In our Wisdom Note for today picture with me that we are heading out on our trail for another trek today. We are making good progress over summits and through the valleys, past the meadows and the rivers. As we crest a hill, we hear from deep within the valley the distinct ringing of a church bell calling out to the people of the village that it is time to come, worship, and fellowship together. In today’s hectic and fast-paced world, we reflect fondly on a simpler time when we took the time to come together as a like-minded community.
Just like people, there are different kinds of bells. Church bells ring melodious while the trolley goes clang, clang, clang. There are cowbells, sleigh bells, schools bells, dinner bells, doorbells, and handbells. Probably one of the most famous bells is the Liberty Bell in Philadelphia. Paula and I had the privilege of visiting this past week as we were attending the Podcast Movement 2018 conference that was held in Philadelphia.
Bells have been an important part of my life. Growing up on the farm, we had a big train bell mounted on the back of the house that we could hear just about anywhere over the entire 100 acres. Mom would call us in from the orchard, the valley, or the lake for dinner or other important matters with this bell.
At The Big House, we have a large train bell mounted outside the back door that my granny always rang loud and long when family and friends were leaving after an extended stay as she waved and shouted goodbye. We still use it for that purpose today.
When our kids were still living at home, Paula had a different type of bell for each of the three floors in our home–cowbell for the attic, a small dinner bell for the second floor, and an electronic bell for the first floor. The kids always knew which floor to come to based on the bell used. It sure saved a lot of shouting to round up the children.
This also reminds me that our lives are like a bell. Each bell was designed for a specific purpose. It can ring loud or soft, fast or slow, but it should always ring true based on the type of bell. One truth that is undeniable, though, is that you can never unring a bell.
The expression “You can’t unring the bell” has been frequently used in courts of law. Once an attorney makes a statement or presents evidence, jurors can’t “unring the bell” and unhear what they heard or unsee what they saw. If the statement or evidence is later found to have been inadmissible, it could be grounds for a mistrial. “Unring a bell” has been cited in many legal decisions.
Politicians also know that they can’t “unring a bell”—statements and actions can’t be erased from the public’s mind. There are many idioms similar to “unring a bell,” such as “You can’t unscramble eggs” and “You can’t put the toothpaste back in the tube.”
This is why it is so important that we always engage our brain, before we engage our mouth. Once a word is spoken, it cannot be unspoken. As Proverbs 15:28 says, “The heart of the godly thinks carefully before speaking; the mouth of the wicked overflows with evil words.”
Also in Proverbs 10:11, we read, “The words of the godly are a life-giving fountain; the words of the wicked conceal violent intentions.”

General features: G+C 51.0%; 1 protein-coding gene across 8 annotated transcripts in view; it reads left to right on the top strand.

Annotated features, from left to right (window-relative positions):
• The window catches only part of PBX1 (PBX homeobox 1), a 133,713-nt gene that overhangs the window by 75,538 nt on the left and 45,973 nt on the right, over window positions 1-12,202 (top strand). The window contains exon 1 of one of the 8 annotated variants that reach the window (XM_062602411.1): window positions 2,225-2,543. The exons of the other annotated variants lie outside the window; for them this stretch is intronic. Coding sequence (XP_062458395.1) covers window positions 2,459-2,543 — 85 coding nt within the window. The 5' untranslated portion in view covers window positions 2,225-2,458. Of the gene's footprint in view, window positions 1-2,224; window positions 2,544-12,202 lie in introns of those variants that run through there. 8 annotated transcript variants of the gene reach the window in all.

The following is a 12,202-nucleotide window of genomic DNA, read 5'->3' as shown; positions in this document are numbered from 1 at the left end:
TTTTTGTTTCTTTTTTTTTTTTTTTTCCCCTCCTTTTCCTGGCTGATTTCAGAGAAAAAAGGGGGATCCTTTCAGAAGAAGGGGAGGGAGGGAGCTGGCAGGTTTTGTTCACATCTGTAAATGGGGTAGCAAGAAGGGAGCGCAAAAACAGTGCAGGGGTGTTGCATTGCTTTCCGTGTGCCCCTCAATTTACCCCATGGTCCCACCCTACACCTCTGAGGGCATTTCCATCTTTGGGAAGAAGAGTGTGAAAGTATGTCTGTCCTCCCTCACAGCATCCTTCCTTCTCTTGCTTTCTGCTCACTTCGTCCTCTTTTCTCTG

The old axiom “Sticks and stones can break my bones, but words can never hurt me” is just not true. Words can wound deeply, so be very careful of what you say and how you say it. Some people remember much longer than others, and when we are wounded, it is hard to forgive and forget, especially if it is an on-going practice by the offender.
The book of Proverbs has so many verses about how we should and should not speak. The words that hurt the most are those that come from ones we love who should also love us.
Proverbs 11:9, “With their words, the godless destroy their friends…”
Proverbs 15:1 , “Harsh words make tempers flare.”
Proverbs 15:4 , “…the deceitful tongue crushes the spirit.”
Encouraging words, on the other hand, can be a life giving force.
Proverbs 16:24, “Kind words are like honey — sweet to the soul and healthy for the body.”
Proverbs 18:20, “Wise words satisfy like a good meal; the right words bring satisfaction.”
Ephesians 4:29, “Don’t use foul or abusive language. Let everything you say be good and helpful, so that your words will be an encouragement to those who hear them.”
If you find yourself wishing that you could “unring the bell,” consider how much time you spend talking, for it says in Proverbs 10:19, “Too much talk leads to sin. Be sensible and keep your mouth shut.”
While I am not a proponent of living in the past at all, the past should be a teaching tool for us. No, you can’t unring a bell, but the next time you “ring the bell,” make sure that its purpose is to help, encourage, and build others up.
If you find yourself the recipient of someone else’s thoughtless or cruel words, make sure that your bell continues to ring true.
We are encouraged in the 1st letter that the Apostle Peter wrote in Chapter 3 verses 9-11, “Don’t repay evil for evil. Don’t retaliate with insults when people insult you. Instead, pay them back with a blessing. That is what God has called you to do, and he will grant you his blessing. For the Scriptures say, ‘If you want to enjoy life and see many happy days, keep your tongue from speaking evil and your lips from telling lies. Turn away from evil and do good. Search for peace, and work to maintain it.'”
Regardless of what type of bell you are, serve that purpose faithfully and always ring true because you can never unring a bell. Now that you understand how life is like a bell, ring true each day on your trek of life. You have a purpose no one else can fill.